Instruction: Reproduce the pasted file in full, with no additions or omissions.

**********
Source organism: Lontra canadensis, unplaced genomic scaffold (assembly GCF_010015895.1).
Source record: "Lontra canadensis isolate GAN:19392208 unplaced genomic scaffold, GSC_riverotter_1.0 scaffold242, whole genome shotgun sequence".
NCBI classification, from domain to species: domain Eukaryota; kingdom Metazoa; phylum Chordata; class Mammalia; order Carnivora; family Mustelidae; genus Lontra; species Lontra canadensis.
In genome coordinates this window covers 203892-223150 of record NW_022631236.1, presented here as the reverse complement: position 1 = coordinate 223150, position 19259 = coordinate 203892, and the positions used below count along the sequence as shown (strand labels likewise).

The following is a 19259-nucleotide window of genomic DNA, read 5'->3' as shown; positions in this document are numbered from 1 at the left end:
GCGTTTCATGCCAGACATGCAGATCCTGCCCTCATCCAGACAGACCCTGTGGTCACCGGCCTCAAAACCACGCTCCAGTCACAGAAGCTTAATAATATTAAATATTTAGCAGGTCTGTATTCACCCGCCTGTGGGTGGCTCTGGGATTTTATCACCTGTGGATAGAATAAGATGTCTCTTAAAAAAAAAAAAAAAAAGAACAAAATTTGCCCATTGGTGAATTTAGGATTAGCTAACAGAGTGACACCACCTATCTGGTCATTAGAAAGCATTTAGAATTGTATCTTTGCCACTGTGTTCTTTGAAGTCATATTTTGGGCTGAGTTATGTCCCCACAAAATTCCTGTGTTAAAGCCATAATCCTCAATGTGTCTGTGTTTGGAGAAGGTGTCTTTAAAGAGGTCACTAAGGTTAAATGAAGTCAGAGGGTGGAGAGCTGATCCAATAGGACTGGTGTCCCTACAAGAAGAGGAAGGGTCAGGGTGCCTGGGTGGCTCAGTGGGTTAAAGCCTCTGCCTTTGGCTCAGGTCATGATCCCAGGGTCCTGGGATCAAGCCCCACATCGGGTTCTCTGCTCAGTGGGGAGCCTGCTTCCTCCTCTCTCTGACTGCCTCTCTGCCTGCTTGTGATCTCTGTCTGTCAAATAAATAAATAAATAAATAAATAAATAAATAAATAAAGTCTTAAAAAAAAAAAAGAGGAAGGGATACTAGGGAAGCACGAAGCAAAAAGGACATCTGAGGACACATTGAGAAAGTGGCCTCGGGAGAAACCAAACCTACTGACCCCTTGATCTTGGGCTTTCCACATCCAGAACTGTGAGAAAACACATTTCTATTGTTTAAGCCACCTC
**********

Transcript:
Source organism: Lontra canadensis, unplaced genomic scaffold (assembly GCF_010015895.1).
Source record: "Lontra canadensis isolate GAN:19392208 unplaced genomic scaffold, GSC_riverotter_1.0 scaffold242, whole genome shotgun sequence".
NCBI classification, from domain to species: domain Eukaryota; kingdom Metazoa; phylum Chordata; class Mammalia; order Carnivora; family Mustelidae; genus Lontra; species Lontra canadensis.
In genome coordinates this window covers 203892-223150 of record NW_022631236.1, presented here as the reverse complement: position 1 = coordinate 223150, position 19259 = coordinate 203892, and the positions used below count along the sequence as shown (strand labels likewise).

The following is a 19259-nucleotide window of genomic DNA, read 5'->3' as shown; positions in this document are numbered from 1 at the left end:
GCGTTTCATGCCAGACATGCAGATCCTGCCCTCATCCAGACAGACCCTGTGGTCACCGGCCTCAAAACCACGCTCCAGTCACAGAAGCTTAATAATATTAAATATTTAGCAGGTCTGTATTCACCCGCCTGTGGGTGGCTCTGGGATTTTATCACCTGTGGATAGAATAAGATGTCTCTTAAAAAAAAAAAAAAAAAGAACAAAATTTGCCCATTGGTGAATTTAGGATTAGCTAACAGAGTGACACCACCTATCTGGTCATTAGAAAGCATTTAGAATTGTATCTTTGCCACTGTGTTCTTTGAAGTCATATTTTGGGCTGAGTTATGTCCCCACAAAATTCCTGTGTTAAAGCCATAATCCTCAATGTGTCTGTGTTTGGAGAAGGTGTCTTTAAAGAGGTCACTAAGGTTAAATGAAGTCAGAGGGTGGAGAGCTGATCCAATAGGACTGGTGTCCCTACAAGAAGAGGAAGGGTCAGGGTGCCTGGGTGGCTCAGTGGGTTAAAGCCTCTGCCTTTGGCTCAGGTCATGATCCCAGGGTCCTGGGATCAAGCCCCACATCGGGTTCTCTGCTCAGTGGGGAGCCTGCTTCCTCCTCTCTCTGACTGCCTCTCTGCCTGCTTGTGATCTCTGTCTGTCAAATAAATAAATAAATAAATAAATAAATAAATAAATAAAGTCTTAAAAAAAAAAAAGAGGAAGGGATACTAGGGAAGCACGAAGCAAAAAGGACATCTGAGGACACATTGAGAAAGTGGCCTCGGGAGAAACCAAACCTACTGACCCCTTGATCTTGGGCTTTCCACATCCAGAACTGTGAGAAAACACATTTCTATTGTTTAAGCCACCTC